Amnesty slams Lanka’s human rights record

Place: Sri Lanka | Courtesy: India Abroad
| Date: 20000622

By: Christine Jayasinghe,

Colombo: When Sri Lankan police asked the family members of detainee Ganesh Chandrakanthan to sign a statement saying that he had been a member of the Tamil Tigers rebels, they refused.

Colombo: When Sri Lankan police asked the family members of detainee Ganesh Chandrakanthan to sign a statement saying that he had been a member of the Tamil Tigers rebels, they refused.

Police, who would not release his body without anyone from the family present, then buried him in the Kantalai cemetery.

The family had been told on June 7 that Chandrakanthan, a Tamil laborer in the eastern town of Kantalai, died when he exploded a grenade. Chandrakanthan had been arrested three days earlier with four others and was seen a day later being carried out of the police station with his left hand apparently broken.

The incident is recounted in Amnesty International's (AI's) latest report on Sri Lanka's tough emergency regulations promulgated on May 3 which gives police and security forces a broad swathe of powers to detain suspects.

AI's 18-page report said the human rights watchdog was "concerned that the wider powers given to the security forces may be resulting in an increase in torture, disappearances and deaths in custody."

The promulgation of the emergency regulations came as government troops were chased out of three key bases in the northern Jaffna peninsula, including the important Elephant Pass camp, in April by the marauding Liberation Tigers of Tamil Eelam (LTTE).

With the army being confined to Jaffna town, the separatist rebels closed in and began what was then thought would be the takeover of the vital northern city. However, security forces fought back and the battle has since petered out into sporadic attacks and counter-attacks.

AI' s criticism follows a report made a local human rights organization, the University Teachers for Human Rights that made several allegations against the Tigers, particularly the recruitment of children and deploying them on the battlefield.

Hitting out hard at what it described as a further erosion of human rights, AI says there has been an increase in the number of reports of torture since the introduction of the new emergency regulations.

"In addition, the methods of torture reported appear to have become more severe than before and there have been at least two reports of detainees dying in custody as a result of torture," the report said.

Another unnamed laborer who was taken in with Chandrakanthan is believed to have died as a result of being tortured at the Kantalai police station. Two others, Sinnathamby Pradeepan and Poopalaratnam Arulramesh, also arrested on June 4 by the Kantalai police, appeared to have been badly tortured with Pradeepan seen bleeding from his mouth and having open wounds on his shoulders and Arulramesh finding it difficult to walk.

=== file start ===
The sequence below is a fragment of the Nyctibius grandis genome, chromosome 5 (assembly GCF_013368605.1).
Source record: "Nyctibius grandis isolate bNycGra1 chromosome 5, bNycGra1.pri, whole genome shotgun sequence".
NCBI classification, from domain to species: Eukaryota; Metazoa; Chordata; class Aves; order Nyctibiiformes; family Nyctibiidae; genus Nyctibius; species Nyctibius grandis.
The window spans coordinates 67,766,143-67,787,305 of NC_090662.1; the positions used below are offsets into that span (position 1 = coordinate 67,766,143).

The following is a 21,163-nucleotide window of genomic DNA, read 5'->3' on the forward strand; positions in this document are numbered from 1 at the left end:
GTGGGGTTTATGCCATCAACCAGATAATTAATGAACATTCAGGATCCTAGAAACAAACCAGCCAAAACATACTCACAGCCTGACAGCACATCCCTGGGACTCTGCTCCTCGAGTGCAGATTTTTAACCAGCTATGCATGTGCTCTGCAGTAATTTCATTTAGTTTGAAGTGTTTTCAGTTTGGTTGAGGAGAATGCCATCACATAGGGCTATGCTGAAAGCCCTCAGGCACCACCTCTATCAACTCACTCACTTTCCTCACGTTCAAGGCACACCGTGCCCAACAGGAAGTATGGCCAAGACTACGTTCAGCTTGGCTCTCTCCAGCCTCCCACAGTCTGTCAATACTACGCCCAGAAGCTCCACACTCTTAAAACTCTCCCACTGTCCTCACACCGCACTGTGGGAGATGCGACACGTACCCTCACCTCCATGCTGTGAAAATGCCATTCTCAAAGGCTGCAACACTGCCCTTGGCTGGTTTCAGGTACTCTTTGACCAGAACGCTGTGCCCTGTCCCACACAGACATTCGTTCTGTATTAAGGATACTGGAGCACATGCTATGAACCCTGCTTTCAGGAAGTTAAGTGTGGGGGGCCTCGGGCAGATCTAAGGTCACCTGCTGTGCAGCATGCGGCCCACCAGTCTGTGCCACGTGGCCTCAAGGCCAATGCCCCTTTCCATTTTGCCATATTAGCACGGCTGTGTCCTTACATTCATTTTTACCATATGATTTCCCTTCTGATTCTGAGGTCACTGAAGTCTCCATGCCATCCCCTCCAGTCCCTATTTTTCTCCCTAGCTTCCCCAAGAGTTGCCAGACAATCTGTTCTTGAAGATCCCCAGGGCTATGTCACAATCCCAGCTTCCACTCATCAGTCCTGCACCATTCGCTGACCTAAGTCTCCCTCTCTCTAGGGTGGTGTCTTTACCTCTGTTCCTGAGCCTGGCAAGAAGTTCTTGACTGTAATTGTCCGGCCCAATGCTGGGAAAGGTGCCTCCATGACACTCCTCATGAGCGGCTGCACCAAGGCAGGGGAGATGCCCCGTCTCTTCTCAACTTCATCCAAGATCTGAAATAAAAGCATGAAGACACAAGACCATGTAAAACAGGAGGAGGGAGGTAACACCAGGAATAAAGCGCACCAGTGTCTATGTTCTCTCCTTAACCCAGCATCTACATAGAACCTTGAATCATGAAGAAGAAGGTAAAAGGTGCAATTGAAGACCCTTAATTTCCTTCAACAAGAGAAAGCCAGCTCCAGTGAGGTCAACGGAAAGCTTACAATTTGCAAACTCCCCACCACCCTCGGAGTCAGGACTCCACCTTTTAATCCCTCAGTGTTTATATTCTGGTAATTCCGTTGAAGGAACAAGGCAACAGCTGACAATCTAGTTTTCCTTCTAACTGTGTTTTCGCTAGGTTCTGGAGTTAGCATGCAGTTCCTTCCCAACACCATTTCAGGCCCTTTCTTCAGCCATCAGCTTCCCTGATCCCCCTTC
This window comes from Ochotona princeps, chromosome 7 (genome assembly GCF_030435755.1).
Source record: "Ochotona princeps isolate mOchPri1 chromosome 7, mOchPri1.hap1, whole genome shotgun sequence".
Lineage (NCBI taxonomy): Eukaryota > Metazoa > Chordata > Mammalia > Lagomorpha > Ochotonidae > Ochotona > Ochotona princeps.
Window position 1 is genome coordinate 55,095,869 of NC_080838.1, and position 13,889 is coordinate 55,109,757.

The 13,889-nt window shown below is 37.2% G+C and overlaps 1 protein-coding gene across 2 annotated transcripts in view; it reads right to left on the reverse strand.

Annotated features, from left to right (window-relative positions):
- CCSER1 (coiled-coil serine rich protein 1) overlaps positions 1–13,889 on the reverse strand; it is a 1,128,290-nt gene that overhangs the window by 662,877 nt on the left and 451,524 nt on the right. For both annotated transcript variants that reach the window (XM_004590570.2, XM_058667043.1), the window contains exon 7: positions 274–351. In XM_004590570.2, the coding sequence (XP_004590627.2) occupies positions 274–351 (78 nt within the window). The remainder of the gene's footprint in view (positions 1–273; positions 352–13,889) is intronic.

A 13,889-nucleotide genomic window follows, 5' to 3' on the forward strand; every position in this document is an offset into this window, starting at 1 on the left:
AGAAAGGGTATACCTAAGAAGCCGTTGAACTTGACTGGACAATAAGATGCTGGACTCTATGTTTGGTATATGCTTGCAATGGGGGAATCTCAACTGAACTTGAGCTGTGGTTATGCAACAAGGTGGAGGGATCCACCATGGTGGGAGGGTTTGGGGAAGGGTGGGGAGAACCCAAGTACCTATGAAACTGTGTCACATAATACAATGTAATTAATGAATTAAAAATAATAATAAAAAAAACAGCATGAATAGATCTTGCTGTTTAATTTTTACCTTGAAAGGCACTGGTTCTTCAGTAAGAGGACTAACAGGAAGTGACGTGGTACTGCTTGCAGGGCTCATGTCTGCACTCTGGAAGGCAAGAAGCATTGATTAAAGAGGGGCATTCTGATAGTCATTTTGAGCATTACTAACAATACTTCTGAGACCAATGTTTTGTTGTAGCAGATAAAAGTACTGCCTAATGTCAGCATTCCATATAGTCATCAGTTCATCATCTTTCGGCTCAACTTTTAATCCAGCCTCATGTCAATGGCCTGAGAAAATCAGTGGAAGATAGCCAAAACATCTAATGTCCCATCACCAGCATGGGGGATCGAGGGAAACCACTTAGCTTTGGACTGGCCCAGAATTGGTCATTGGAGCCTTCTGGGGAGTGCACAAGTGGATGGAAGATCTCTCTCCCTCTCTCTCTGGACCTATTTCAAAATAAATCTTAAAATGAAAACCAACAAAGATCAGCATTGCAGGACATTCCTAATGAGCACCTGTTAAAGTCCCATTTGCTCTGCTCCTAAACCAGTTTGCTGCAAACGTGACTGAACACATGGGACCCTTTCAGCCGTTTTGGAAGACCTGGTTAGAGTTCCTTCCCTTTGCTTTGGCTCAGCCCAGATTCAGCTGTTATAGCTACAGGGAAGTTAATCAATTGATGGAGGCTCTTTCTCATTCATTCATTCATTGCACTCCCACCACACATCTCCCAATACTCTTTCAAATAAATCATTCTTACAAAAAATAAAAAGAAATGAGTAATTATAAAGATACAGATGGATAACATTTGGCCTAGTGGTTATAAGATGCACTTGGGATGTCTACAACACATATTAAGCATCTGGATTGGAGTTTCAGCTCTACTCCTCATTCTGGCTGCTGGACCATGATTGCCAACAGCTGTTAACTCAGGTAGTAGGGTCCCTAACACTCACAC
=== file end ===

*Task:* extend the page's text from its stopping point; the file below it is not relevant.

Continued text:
"When the men's relatives tried to visit them the next morning, police chased them away," AI said of the families' efforts to trace the men after they were arrested. In the northern town of Veppankulam in Vavuniya, relatives of Thambiah Wijayakumar pleaded in vain to see him after he was taken away on June 22 by a special unit interrogating suspected LTTE members.

"The Security Coordinating Unit (SCU) and the security forces continued to deny he was in their custody. His whereabouts remained unknown until July 10 when the SCU finally admitted he was in their custody," the report said.

AI said the emergency regulations that were in force before May 3 had already drawn international criticism for "considerably exceeding the limits permissible under the International Covenant on Civil and Political Rights which Sri Lanka acceded to in 1980."

"Far from complying with its obligations under international human rights law, however, the Sri Lankan government has instead further eroded the human rights guaranteed in international human rights treaties."

AI pointed out that whenever the military has suffered major setbacks at the hands of the LTTE, reports of torture and disappearances increase significantly. It said that because of difficulties in communicating with Jaffna, it could not verify if this held true at this time. "But the reports received from other parts of the country clearly warrant heightened concern."

According to an UN assessment, Sri Lanka continues to hold the second slot in a list of countries with the greatest number of "non-clarified disappearances." While several of the estimated 12,000 disappearances took place under the previous government, AI indicts the government of President Chandrika Kumaratunga with the same charge.

"Amnesty International has received reports of at least 540 cases of disappearances since the change of government in 1994. The broad powers available to the security forces have long been identified as a facilitating factor," stated the report.